Increase Penetration with our Existing Customer Base. Our customers often deploy our products initially for a specific application, which may account for only a portion of their networking needs. As we successfully demonstrate the benefits of our solutions, we see a significant opportunity to sell additional products and services to our existing customers to migrate additional workloads and applications onto our cloud networking platform. For example, the information technology department of a global financial services institution, which is associated with one of our underwriters, initially purchased our products for a trading application, then for an IP storage application and is now using our products in the core of its data center.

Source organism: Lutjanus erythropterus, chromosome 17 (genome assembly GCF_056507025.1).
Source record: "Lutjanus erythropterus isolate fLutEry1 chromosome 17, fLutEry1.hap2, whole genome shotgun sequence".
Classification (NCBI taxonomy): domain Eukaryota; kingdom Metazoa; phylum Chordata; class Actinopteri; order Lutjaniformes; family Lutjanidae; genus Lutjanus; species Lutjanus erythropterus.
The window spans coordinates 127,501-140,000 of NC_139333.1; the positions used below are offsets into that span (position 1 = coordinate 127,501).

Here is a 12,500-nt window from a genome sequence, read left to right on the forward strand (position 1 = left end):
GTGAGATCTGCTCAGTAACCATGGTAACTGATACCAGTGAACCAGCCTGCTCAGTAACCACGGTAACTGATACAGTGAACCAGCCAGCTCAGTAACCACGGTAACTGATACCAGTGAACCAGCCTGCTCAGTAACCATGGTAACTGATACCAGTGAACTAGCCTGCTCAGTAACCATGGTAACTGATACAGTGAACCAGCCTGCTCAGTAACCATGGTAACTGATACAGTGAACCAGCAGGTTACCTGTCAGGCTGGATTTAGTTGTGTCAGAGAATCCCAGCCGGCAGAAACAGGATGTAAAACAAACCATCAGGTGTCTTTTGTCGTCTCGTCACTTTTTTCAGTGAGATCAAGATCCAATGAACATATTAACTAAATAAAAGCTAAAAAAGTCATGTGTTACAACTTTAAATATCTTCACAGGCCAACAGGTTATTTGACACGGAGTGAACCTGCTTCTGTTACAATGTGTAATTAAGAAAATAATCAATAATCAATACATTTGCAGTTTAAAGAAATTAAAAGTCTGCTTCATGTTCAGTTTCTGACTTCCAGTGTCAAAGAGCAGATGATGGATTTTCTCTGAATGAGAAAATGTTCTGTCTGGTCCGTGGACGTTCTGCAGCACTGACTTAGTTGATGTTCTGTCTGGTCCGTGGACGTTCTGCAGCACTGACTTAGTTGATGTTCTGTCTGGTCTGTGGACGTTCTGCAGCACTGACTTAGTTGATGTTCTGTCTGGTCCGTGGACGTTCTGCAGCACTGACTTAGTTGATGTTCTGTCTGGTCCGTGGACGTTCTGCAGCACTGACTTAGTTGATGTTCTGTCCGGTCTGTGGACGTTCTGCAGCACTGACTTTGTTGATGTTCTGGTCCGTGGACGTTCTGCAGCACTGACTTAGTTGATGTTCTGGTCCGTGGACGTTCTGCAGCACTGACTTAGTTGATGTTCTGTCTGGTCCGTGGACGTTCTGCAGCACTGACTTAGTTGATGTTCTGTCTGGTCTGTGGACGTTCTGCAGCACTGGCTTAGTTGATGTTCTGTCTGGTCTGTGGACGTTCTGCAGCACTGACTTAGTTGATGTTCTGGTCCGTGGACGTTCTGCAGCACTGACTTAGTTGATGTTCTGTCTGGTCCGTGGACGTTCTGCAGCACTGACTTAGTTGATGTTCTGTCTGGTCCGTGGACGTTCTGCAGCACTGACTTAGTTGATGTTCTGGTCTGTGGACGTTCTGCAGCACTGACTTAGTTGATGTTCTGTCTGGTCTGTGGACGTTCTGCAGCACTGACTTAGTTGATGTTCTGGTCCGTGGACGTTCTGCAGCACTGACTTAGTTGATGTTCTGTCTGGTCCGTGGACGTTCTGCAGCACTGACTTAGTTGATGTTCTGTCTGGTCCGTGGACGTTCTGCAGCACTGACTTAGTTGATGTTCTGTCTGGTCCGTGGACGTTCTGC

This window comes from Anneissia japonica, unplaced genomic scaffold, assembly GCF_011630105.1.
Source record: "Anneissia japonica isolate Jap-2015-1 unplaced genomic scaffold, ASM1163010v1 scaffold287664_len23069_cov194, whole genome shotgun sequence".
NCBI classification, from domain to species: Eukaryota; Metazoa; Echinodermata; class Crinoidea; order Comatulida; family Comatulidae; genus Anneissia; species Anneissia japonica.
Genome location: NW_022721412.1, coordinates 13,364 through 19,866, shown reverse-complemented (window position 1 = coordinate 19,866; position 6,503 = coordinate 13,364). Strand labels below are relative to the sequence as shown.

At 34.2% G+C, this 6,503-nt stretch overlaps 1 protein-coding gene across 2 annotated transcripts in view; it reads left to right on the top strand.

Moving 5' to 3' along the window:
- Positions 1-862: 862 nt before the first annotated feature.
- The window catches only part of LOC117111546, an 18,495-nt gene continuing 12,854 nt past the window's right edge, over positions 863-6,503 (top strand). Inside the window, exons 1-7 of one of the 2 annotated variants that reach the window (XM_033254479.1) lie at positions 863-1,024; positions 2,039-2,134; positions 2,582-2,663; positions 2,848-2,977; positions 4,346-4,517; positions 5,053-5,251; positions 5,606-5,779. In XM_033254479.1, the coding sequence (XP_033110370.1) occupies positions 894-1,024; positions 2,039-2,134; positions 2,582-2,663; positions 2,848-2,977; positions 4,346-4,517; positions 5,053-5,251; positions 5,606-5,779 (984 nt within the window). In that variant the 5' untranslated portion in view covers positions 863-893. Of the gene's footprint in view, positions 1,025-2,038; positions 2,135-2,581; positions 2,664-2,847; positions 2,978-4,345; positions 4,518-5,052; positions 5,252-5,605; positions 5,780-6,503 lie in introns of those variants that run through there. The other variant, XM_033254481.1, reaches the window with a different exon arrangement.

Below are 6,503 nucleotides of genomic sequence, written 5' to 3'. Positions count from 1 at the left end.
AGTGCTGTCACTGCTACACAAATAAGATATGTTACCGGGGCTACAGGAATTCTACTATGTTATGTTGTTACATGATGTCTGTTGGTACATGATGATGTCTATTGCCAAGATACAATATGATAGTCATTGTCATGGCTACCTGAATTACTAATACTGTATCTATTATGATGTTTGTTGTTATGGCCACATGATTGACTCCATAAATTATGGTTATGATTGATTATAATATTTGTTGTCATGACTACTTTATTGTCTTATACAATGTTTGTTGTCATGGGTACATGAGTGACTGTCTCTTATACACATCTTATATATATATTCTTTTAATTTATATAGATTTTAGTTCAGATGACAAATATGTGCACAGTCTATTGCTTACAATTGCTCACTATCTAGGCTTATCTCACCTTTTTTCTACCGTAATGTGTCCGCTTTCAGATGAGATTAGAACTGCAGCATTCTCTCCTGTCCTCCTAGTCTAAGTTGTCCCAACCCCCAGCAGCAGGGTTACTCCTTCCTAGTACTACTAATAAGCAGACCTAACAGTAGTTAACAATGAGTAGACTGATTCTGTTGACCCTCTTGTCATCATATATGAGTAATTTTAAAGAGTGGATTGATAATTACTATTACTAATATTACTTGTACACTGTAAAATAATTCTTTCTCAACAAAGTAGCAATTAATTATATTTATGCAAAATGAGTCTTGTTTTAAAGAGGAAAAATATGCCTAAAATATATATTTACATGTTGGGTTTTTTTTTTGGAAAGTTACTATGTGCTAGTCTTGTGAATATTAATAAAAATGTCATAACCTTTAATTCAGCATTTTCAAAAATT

Expand Strategic Relationships. We have developed strategic relationships with a number of technology ecosystem participants including A10 Networks, Ansible, Aruba Networks, Cloudera, F5 Networks, Microsoft, Nuage, Palo Alto Networks, Puppet Labs, Pure Storage, RedHat, Riverbed, Splunk, VMTurbo, VMware and Zscaler, to allow integration of our cloud networking solutions with their offerings and enable an integrated experience for our customers. This is a key differentiating point of our solutions as it allows customers to improve performance by integrating with leading solutions. We intend to continue building upon these relationships to provide our customers with the ability to more easily integrate our networking products with their existing and planned IT infrastructures.